With the win, the Retrievers (14-7, 5-3 America East) tied the Wildcats (14-8, 5-3 AE) for third place in the league at the halfway mark of the regular season.

The final seconds of the game provided a lot of dramatics.

Junior guard Jairus Lyles' pair of free throws with 19 seconds in the second OT gave the Retrievers a 104-103 lead. UNH senior guard Jaleen Smith then missed a runner and Retriever senior guard Rodney Elliott grabbed the rebound and was fouled with 6.6 seconds remaining. Elliott hit the first of two free throws, the visitors grabbed the rebound and drove down the floor, but Smith's attempt from behind the arc came up short, setting off a wild celebration at the RAC Arena.

Former Dulaney H.S. star Will Darley hit a three pointer at the buzzer on Saturday to save UMBC from defeat against New Hampshire.

"New Hampshire was stellar and I thought our guys stepped up to the challenge," said UMBC head coach Ryan Odom. "It was a gritty win. A lot of guys stepped up and elevated their play and made big plays on both ends of the court. That's what college basketball should be all about – a fun, passionate game."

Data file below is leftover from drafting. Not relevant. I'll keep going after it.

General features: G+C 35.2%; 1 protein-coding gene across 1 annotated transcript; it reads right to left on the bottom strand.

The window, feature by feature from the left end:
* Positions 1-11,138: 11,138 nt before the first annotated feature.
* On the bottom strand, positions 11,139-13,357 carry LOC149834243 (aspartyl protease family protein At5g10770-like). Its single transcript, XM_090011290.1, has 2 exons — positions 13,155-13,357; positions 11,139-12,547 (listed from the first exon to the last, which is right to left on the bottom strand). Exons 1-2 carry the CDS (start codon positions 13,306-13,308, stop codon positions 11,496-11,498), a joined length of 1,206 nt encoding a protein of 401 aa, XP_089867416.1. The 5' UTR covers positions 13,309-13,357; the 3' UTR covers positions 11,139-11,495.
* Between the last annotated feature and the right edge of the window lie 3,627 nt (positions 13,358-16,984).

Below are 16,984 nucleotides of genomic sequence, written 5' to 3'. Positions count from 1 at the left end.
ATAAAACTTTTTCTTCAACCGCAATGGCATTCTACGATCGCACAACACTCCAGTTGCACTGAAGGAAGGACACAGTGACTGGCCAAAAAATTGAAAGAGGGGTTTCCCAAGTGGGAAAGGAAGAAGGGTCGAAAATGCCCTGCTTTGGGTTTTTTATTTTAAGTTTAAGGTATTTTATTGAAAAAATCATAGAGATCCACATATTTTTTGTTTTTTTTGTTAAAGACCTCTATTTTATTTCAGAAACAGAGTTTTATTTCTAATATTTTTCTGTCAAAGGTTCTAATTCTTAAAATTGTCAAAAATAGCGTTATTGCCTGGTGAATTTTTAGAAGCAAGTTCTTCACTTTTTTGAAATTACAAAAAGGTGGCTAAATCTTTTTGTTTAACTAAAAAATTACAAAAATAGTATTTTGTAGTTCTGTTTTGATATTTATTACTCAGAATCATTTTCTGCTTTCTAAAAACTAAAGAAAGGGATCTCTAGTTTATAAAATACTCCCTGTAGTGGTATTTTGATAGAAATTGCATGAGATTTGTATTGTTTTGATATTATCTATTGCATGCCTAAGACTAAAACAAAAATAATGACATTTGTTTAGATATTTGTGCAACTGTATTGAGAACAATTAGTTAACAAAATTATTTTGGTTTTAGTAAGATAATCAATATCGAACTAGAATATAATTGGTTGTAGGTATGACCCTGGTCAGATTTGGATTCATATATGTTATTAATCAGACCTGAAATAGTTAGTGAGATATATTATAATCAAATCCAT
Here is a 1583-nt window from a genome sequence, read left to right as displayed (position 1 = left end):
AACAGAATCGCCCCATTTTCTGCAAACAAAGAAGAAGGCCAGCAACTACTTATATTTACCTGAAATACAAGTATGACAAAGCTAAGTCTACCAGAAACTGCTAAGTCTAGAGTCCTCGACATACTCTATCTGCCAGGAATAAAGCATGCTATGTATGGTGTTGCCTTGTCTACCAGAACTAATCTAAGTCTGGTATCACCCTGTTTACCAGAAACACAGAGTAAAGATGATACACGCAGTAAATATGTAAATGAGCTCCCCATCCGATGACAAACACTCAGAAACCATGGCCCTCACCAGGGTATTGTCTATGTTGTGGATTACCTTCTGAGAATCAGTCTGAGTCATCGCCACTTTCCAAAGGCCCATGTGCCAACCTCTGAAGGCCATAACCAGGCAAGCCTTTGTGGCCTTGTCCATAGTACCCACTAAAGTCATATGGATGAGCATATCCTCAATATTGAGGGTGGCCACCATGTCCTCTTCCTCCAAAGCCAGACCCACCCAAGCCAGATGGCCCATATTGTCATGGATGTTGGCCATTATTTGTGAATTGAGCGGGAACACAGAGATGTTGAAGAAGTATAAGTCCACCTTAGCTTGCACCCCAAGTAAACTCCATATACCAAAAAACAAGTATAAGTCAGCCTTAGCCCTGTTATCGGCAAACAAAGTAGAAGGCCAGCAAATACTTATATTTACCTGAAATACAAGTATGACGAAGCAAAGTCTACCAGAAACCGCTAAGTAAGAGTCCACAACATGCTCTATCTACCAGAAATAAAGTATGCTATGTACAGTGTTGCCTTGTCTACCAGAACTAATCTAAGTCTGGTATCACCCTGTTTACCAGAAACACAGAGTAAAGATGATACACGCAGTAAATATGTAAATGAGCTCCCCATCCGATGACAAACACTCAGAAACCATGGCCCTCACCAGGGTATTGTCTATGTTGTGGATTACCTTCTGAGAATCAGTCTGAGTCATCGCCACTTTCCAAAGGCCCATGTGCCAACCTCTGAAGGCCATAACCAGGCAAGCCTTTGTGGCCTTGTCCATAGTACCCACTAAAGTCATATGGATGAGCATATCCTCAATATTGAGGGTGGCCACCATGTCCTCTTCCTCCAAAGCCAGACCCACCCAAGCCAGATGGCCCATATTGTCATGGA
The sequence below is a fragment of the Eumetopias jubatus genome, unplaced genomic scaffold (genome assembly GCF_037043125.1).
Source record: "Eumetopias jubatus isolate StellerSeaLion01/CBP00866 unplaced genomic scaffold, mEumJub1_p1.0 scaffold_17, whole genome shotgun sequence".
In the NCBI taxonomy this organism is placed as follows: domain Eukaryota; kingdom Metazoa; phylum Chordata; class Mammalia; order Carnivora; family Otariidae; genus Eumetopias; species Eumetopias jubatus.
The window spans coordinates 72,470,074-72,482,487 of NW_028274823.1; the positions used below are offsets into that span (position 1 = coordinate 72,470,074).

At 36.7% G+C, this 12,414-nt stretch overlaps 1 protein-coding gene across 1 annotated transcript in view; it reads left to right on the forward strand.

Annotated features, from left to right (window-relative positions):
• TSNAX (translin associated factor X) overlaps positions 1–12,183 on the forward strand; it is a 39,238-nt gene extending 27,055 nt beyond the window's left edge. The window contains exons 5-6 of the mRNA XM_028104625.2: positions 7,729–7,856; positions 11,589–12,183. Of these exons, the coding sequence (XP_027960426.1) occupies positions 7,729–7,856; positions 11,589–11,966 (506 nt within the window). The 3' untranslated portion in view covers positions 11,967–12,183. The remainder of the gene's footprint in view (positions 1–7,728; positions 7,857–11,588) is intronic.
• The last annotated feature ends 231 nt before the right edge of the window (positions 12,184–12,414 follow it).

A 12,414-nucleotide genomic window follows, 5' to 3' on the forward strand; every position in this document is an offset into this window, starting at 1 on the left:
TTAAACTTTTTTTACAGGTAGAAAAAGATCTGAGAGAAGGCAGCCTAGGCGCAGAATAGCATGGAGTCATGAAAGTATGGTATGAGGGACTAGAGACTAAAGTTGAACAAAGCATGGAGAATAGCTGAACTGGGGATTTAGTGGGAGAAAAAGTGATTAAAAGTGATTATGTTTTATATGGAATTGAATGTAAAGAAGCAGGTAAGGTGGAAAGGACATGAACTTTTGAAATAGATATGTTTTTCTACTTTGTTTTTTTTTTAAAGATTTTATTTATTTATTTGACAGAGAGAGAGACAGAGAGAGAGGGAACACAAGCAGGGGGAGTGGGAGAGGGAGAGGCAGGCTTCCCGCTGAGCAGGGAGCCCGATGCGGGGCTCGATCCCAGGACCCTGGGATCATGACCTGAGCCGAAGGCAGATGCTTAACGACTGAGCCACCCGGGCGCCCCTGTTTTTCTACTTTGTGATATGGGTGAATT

The Wildcats appeared to have the game under control after junior post Tanner Leissner buried two free throws with 2.3 seconds left in the first overtime to give the visitors a 92-89 lead. After a time out, UMBC sophomore forward Joe Sherburne's three-quarter court length pass found forward Will Darley (Dulaney H.S.) and the senior turned and buried a 24-footer just right of the key before the buzzer to send the game to a second overtime period.

Lyles scored 28 points for UMBC, but he had plenty of help. Elliott scored a season-high 22 points, and freshman Arkel Lamar (Bridgeport, Conn.) sparked a second half rally, knocking down three consecutive treys and amassing 14 points.

Leissner was brilliant for UNH, scoring 36 points, hitting 11-of-17 shots from the floor, four-of-eight from behind the arc and all 10 free throw attempts.

UMBC shot 50 percent from the floor, hitting 36 of 72 field goals. Led by Lamar's season-high four treys, the Retrievers converted 11-of-25 from behind the arc and netted 22-of-28 from the free throw line. They only committed seven turnovers in 50 minutes of playing time.

UNH outrebounded UMBC, 52-38, and outscored UMBC, 24-10, in second chance points. But the Retrievers' bench, paced by Elliott and Lamar, outscored UNH's, 49-5.

The first half was as evenly played as possible, as the Wildcats led for 8:51, while the Retrievers led for 8:37. The initial surge was made by UMBC as Lyles scored 10 points and staked the hosts to a 16-9 advantage at the 13:56 mark. The Retrievers still led, 20-13, when the Wildcats embarked on a 21-9 run to take a 34-29 advantage with 3:22 remaining in the period.